In the Summer of 2014, I started wondering if I was approaching the limits of my ability to improve as a runner. Sporting a leaner upper body due to more cardiovascular training and less strength training, I still couldn’t get under 8 minutes per mile for much longer than 5K. As a result, I would be confined to middle of the pack age group finishes in all but the smallest of the local races. While I have no problem with not winning, the competitive side of me still wanted a goal.
I have always had my eye on the triathlon as a possible alternative or complement to my running. Albeit never a trained swimmer, I spent a lot of time in pools and lakes growing up and have always felt at home in the water. I also knew from experience that my legs would adapt well to cycling. So with dreams of passing triathletes during the run dancing through my head, I dipped my toes into the murky waters of the triathlon.
I bought my bike, a Kestrel Talon, in August 2014. I think I wrecked it the first time in…oh, I don’t know…let’s say…August 2014.
After months of trying to convince myself to make it to LifeTime consistently for swimming, I finally broke down and started training with the masters at the Jenks pool. Since my kids are part of the Jenks swim team, it made it easy for me to train during their workouts. Wearing jammers in front of other Jenks swim parents didn’t really excite me, but I got over it.
It took quite a while, but I finally got into a rhythm with the training. I would usually ride 2x per week during lunch and then swim 2x per week during my kids’ practice. Running continued to be 2x per week during lunch, and I would often add either a weekend long run, bike ride, or both.
After running the Oklahoma City Memorial Marathon in late April, I had to take off most of May to get over an achilles injury, and then I traveled with my family to China for most of June. A lot of the work I had done toward the triathlon was lost.
On top of recovery from injury, I dropped 20 pounds while I was in China. That is not a typo. I occasionally mention my GI problems on the blog, and this is an unavoidable consequence of them. I’m sure you’ll call it an eating disorder, but given that I don’t really do it by choice, I just call it a massive inconvenience.
When I travel, I drastically reduce my food intake and retreat to the safest foods possible. Under some circumstances, I will skip multiple meals and/or substitute something like 100 calories in EnergyBITS for an entire meal. 20 days in China really took its toll on me physically. I lost a lot of fat, but I also lost quite a bit of muscle.
My original plan had been to compete in the Red Man Triathlon in September in Oklahoma City, but I really wanted some kind of warm up event to make sure I had the equipment and transitions figured out.
When I returned from China, I found out that the Tulsa Triathlon had been postponed due to flooding and would be rescheduled for late July. The Tulsa Triathlon offered Sprint, Olympic, and 50 mile distances so with 3 weeks to train, I saw no reason why I shouldn’t enter the 50 mile event. Yeah, that’s how my brain works.
The biggest challenge in training was trying to get my heat tolerance where it needed to be. I’m normally perfectly happy in the heat, but my month in China, filled with hot weather and long days of walking though it may have been, stole a month of my usual heat adaptation. In the mid-day heat of July in Oklahoma, my body just couldn’t handle running. I went in to the event knowing it might be a problem but hoping some shade and water dumped on my head every so often would carry me through.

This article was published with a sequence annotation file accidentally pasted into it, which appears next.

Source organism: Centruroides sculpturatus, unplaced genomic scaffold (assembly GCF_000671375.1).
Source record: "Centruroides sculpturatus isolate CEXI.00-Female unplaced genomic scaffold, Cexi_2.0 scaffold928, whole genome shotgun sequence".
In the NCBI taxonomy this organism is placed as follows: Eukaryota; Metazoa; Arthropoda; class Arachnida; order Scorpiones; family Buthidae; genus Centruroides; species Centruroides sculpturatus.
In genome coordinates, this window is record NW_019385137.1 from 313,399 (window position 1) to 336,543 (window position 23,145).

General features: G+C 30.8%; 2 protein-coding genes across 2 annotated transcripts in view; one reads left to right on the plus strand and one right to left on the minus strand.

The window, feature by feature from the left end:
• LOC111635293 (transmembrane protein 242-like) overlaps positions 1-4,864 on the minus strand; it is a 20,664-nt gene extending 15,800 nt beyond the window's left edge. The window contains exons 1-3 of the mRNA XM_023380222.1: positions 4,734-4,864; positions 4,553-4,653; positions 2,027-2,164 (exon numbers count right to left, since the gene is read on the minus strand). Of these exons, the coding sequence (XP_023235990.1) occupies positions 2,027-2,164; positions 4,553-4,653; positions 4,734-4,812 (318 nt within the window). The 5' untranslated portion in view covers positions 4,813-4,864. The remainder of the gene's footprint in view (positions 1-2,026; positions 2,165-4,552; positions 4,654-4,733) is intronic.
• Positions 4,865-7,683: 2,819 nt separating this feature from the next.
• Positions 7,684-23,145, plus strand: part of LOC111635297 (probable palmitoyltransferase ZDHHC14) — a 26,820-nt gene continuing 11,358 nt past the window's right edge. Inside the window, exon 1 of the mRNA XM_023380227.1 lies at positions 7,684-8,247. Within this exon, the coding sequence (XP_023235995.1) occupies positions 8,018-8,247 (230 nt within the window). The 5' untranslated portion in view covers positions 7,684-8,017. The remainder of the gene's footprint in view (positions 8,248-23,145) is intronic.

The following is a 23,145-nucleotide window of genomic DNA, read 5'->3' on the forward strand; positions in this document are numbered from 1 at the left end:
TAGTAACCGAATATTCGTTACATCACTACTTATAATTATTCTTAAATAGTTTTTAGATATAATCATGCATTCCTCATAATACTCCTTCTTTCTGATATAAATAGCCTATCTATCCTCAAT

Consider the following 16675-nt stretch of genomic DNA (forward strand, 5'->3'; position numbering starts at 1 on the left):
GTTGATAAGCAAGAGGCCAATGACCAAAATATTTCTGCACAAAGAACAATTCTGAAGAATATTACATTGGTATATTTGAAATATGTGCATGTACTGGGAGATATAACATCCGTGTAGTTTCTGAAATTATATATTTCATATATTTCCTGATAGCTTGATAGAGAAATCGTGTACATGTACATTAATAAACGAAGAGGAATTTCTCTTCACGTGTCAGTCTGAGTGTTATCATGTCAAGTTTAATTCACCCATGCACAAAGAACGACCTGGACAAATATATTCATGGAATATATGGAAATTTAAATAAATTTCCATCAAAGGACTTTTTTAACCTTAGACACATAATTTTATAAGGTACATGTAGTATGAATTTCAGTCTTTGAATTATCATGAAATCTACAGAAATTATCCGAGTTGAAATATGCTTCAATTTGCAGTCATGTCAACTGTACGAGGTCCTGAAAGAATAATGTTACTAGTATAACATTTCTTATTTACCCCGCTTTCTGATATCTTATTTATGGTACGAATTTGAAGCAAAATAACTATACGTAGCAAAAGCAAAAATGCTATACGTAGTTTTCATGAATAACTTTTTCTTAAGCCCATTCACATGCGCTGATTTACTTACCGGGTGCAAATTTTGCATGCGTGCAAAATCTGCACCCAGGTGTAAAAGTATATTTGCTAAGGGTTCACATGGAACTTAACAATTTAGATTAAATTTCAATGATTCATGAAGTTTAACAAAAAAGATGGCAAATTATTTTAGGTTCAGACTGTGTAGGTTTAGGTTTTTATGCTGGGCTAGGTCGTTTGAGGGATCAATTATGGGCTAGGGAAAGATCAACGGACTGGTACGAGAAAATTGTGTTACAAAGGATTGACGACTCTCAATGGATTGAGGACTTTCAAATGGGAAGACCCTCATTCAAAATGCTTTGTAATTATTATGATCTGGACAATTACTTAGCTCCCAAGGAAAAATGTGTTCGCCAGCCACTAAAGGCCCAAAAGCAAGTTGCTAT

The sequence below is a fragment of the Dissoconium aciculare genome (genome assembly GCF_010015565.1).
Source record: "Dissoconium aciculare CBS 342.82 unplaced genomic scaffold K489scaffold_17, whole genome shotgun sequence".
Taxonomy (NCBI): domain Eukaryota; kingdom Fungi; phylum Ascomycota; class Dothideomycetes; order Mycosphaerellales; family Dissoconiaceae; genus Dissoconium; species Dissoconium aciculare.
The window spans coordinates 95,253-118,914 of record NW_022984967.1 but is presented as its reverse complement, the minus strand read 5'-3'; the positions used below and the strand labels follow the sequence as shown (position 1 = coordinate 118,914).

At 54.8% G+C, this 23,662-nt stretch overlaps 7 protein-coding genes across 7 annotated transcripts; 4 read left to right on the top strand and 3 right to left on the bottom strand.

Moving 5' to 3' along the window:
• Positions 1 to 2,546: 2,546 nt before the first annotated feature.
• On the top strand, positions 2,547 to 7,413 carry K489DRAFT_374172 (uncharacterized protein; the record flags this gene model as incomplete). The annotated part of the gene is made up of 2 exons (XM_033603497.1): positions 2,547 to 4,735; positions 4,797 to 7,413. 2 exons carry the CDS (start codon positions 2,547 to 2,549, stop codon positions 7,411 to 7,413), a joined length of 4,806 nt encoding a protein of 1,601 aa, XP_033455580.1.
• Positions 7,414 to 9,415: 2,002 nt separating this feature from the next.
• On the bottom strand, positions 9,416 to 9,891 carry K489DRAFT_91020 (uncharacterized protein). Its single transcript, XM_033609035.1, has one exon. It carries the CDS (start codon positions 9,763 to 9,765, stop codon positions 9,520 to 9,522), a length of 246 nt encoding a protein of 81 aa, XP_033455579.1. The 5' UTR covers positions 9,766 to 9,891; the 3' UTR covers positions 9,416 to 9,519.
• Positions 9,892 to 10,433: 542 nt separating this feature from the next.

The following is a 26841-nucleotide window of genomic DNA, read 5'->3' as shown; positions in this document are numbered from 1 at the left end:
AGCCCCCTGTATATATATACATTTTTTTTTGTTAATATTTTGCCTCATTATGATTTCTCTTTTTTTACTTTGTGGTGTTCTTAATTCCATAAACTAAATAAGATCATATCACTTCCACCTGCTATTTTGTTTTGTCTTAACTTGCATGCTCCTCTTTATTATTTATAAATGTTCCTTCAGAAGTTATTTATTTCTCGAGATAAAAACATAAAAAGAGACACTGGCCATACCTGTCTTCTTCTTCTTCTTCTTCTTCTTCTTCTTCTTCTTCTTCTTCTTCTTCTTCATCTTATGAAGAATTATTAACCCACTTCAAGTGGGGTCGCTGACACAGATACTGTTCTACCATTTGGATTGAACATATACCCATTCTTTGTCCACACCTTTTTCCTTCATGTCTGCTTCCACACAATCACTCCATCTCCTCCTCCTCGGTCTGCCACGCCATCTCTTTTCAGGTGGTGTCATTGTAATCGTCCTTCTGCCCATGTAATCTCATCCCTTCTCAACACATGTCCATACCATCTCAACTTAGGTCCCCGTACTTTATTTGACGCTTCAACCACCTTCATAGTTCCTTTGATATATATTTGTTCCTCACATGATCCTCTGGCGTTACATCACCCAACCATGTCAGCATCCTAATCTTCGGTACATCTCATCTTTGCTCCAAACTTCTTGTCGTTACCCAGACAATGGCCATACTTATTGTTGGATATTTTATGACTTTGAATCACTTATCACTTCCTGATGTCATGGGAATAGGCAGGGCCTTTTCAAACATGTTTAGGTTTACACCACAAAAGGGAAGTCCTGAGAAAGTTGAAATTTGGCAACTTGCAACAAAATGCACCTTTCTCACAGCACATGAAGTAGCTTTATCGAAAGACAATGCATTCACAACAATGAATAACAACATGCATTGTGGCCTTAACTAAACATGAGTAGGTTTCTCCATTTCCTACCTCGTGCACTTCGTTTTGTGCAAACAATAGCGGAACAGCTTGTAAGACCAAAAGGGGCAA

I knew from my time with the masters swimmers that I would not be fastest, but if nothing went terribly wrong, I wouldn’t be the slowest either. On most days at the pool, I was cranking at about 2:00 per 100 meters, but this would be my first time testing myself in open water without the occasional break at the wall to catch my breath.
The event took place at Lake Heyburn, a smaller lake about 30 minutes from Tulsa near Kellyville. Lake Heyburn is one of those Oklahoma lakes that looks a little like your favorite Starbuck’s drink. The clay soil keeps the water nice and red so you don’t have to worry about seeing what sea creatures might bite you as you cough and sputter your way around the 2-lap triathlon course.
After a slight delay for a breakaway course buoy, we were off. Since it’s a fairly small race, the start wasn’t as bad as what you often read about online. My biggest problem was that I wasn’t sighting well due to lack of practice, and I completely flubbed the first buoy to start the course.
From there, I set off toward the second buoy of the triangular course. Swimming basically parallel to the shore, it was probably 300 meters to that buoy. My biggest problem on this stretch was maintaining a straight line. You take for granted the markings in a clear pool to help you maintain your heading, and I had trouble finding a rhythm for breathing and sighting that wasn’t wasting a bunch of time.
I think it was in this first lap that one of my friendly competitors found me going off course and decided to sink me. I know a lot of people panic at their first triathlon when a competitor pushes them under, but like I said, I really am very comfortable in the water even if I’m not the fastest swimmer. If I hadn’t been at fault for failing to hold my line, we might have had a disagreement.
There may have been one more collision on that first lap, but I began swimming pretty far outside the buoy line to try to avoid messing up anyone’s race.
When I made the turn for the 2nd lap, I decided to breaststroke a bit to see where I was and catch my breath. All systems checked out so I took off again. This time my drift got so bad that I found myself almost to shore when I felt something on my hand. I had initially thought it was the foot of a swimmer in front of me, but I was a good 10 meters off the line so it seems I had an encounter with an aquatic creature. Shortly after touching my hand, it hit me in the chest. I guess I was too big or not tasty enough for breakfast.
The rest of the 2nd lap was a major beatdown. It honestly felt like I would never make it to that first stupid buoy at the far end of the course. As it turns out, the course went long because the buoy broke lose from its tether. The reason I felt like I was making no progress when sighting the buoy was because I wasn’t. The buoy was running away just as fast as I was chasing it.